When Dogwood Initiative needed to mobilize BC residents to reclaim decision making power over the air, land, and water they depend on, they turned to distributed organizing— motivating and empowering champion volunteers to lead and organize others. When they needed all the tools they rely on for distributed organizing to integrate instead of get in their way, they turned to us!
While Dogwood’s distributed organizing is all about having conversations with neighbors, technology is key to engaging and organizing all those people. They use tools like Nationbuilder, Salesforce, Marketo, WordPress, Form Assembly, CallFire, and more. That’s a great deal of information stored separately–actions taken, emails sent, volunteer teams joined, and donations made by people who are important to Dogwood, all in different data silos.
Some of their tools work directly with Salesforce, but their advocacy team was spending way too much time exporting and importing between Salesforce and Nationbuilder or CallFire. At the scale Dogwood needs to work to achieve their province-wide goals, they need fully integrated systems, so they called us for help. We built them two integrations:
Nationbuilder is Dogwood’s distributed organizing engine. Volunteer organizers use it to plan meetings, set up canvasses, collect pledges, send mass emails, and enter new supporters. We built them a two-way sync to maintain contact information and engagement data, using Jitterbit. Not the free Jitterbit data loader, but their Harmony ETL platform. (Tech acronym alert: Extract Transform Load is pretty much what it sounds like: get data from one place, change it as needed so that you can then load it into another place). It has a great Salesforce integration and can also connect to any system that has an API, like Nationbuilder. Our technical architect, Matthew Scholtz, also used apex to handle some post-processing in Salesforce.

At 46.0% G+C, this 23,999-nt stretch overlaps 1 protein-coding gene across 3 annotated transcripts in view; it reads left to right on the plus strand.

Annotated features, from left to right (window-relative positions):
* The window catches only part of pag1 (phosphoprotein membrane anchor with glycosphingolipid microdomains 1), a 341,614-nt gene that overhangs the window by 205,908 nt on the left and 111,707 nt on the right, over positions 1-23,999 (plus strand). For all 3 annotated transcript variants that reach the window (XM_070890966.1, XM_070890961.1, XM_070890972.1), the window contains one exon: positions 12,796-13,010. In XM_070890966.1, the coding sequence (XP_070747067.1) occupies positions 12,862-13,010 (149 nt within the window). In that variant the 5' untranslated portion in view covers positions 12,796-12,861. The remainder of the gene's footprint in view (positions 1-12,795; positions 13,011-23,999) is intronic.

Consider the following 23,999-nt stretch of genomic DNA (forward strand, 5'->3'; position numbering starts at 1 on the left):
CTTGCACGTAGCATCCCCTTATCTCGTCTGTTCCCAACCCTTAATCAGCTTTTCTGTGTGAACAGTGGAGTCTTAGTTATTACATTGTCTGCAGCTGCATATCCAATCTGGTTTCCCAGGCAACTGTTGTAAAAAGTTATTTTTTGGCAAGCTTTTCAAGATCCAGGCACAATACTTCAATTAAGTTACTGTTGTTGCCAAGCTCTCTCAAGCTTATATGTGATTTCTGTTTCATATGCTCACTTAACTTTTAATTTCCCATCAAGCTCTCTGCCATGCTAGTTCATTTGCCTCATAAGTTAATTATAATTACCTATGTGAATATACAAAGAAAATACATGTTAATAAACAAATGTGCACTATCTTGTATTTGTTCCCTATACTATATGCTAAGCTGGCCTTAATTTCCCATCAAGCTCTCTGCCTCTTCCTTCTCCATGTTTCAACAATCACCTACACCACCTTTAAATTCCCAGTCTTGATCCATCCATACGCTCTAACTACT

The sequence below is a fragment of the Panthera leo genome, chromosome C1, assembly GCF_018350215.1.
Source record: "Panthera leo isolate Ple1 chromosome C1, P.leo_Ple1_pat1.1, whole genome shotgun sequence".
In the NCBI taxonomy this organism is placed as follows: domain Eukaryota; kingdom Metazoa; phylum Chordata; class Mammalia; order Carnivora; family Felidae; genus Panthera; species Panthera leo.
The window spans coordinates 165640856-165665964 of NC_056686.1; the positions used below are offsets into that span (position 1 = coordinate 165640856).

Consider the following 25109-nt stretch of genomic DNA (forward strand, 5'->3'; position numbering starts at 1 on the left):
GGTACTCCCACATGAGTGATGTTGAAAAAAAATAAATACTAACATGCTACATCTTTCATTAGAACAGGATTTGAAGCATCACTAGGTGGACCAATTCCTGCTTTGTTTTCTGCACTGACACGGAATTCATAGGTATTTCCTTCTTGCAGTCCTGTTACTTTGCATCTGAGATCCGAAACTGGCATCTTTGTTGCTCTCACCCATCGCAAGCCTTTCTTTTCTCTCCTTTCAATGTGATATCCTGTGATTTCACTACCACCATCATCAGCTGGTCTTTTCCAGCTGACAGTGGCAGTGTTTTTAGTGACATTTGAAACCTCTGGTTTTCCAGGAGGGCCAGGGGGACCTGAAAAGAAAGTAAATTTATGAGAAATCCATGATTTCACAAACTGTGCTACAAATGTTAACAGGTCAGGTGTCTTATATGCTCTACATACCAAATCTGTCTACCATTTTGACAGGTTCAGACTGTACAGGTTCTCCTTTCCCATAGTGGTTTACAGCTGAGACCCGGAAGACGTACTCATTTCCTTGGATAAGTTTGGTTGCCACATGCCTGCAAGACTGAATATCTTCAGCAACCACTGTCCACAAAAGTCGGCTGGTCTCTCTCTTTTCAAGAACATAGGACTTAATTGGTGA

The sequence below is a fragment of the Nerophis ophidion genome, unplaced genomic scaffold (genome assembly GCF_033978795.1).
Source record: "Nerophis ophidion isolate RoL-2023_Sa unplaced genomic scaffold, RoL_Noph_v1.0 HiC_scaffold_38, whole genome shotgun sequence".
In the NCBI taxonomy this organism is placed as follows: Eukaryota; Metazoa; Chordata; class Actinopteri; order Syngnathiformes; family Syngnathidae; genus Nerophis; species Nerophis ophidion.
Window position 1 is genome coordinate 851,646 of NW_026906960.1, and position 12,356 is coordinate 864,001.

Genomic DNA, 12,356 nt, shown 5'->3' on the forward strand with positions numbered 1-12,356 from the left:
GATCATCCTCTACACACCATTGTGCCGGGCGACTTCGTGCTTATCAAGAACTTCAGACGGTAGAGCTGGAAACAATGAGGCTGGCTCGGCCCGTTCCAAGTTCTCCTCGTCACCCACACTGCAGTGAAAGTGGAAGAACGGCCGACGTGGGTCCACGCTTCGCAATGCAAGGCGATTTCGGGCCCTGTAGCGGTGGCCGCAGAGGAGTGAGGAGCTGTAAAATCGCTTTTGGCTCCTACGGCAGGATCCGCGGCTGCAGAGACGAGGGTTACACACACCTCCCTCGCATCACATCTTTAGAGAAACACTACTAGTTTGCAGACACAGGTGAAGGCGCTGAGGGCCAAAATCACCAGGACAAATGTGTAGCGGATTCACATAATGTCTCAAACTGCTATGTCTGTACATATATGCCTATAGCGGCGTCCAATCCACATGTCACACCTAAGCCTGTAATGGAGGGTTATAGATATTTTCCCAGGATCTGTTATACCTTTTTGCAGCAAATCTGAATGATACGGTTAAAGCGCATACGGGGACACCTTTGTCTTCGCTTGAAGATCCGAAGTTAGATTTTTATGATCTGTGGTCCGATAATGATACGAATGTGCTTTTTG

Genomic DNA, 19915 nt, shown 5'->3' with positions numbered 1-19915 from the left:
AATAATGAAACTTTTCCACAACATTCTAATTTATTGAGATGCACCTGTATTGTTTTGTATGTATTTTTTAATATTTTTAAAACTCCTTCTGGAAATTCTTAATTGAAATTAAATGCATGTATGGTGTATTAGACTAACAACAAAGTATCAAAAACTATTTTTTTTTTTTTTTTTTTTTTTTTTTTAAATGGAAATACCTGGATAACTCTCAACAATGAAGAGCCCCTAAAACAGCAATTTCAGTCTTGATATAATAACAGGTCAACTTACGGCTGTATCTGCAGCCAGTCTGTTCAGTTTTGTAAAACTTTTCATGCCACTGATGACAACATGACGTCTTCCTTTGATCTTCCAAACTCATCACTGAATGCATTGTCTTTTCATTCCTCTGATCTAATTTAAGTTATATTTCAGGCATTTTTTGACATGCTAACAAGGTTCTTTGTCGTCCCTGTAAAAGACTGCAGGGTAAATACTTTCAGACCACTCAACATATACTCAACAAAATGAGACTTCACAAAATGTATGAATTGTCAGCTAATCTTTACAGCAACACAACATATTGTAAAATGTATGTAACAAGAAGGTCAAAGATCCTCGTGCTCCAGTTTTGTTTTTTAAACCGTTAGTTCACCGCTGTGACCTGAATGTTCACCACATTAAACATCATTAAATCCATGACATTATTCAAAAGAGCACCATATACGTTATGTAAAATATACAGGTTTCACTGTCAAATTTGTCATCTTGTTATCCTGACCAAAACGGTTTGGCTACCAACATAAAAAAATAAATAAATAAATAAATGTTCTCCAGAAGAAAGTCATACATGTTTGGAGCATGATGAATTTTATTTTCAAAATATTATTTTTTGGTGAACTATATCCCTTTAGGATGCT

A two-way sync increases complexity in any integration. You have to control timing and which data takes precedence to avoid conflicts and overwriting essential data. Matthew says he appreciated Jitterbit’s great error-logging while dealing with that complexity.
Our integration syncs Nationbuilder and Salesforce 14 times a day. Imagine having to import/export by hand to keep up with that! Maggie Gilbert, Dogwood’s lead data wrangler, says the “Nationbuilder integration is constantly there chugging away, doing some seriously heavy lifting.”
CallFire is a cloud-based distributed call center with a predictive dialer and an easy interface for volunteers to make calls from wherever they are, see who they are calling and what they should say, and then record how the call went. On a daily basis during a busy election campaign, Dogwood needed to create current call lists from inside Salesforce and post them to CallFire. After a night of volunteers talking with their fellow voters, who had pledged to vote, donate, or volunteer needed to make it back to Salesforce. Maggie said the integration we built “pushed call results almost magically.” Nope. Not magic: REST API and a good developer, but we appreciate the sentiment.
Technology should save staff time and help them reach campaign goals. Maggie says, “It would have been impossible to process our volume of donations, work with as many organizers, or make as many phone calls during an election without building out these integrations, or hiring a lot more staff. We’re very happy with what they’ve enabled us to do.”
The results were awesome. Last election 854 volunteers made over 40,000 live phone calls with CallFire. Dogwood also sent 35,000 text messages through CallFire the night before the election reminding people to vote. Volunteers and staff used Nationbuilder to organize hundreds of events, knock on thousand of doors, and send over 100 thousand emails.
When the election finally arrived, turnout in BC surged from 60.4% to 70.4%, outpacing Alberta, Ontario, and Quebec. That’s an increase of almost 500,000 citizens from the last election! And Dogwood’s thousands of volunteers and supporters were heard: the newly elected Prime Minister Justin Trudeau pledged a moratorium on oil tanker traffic on BC’s North Pacific coast.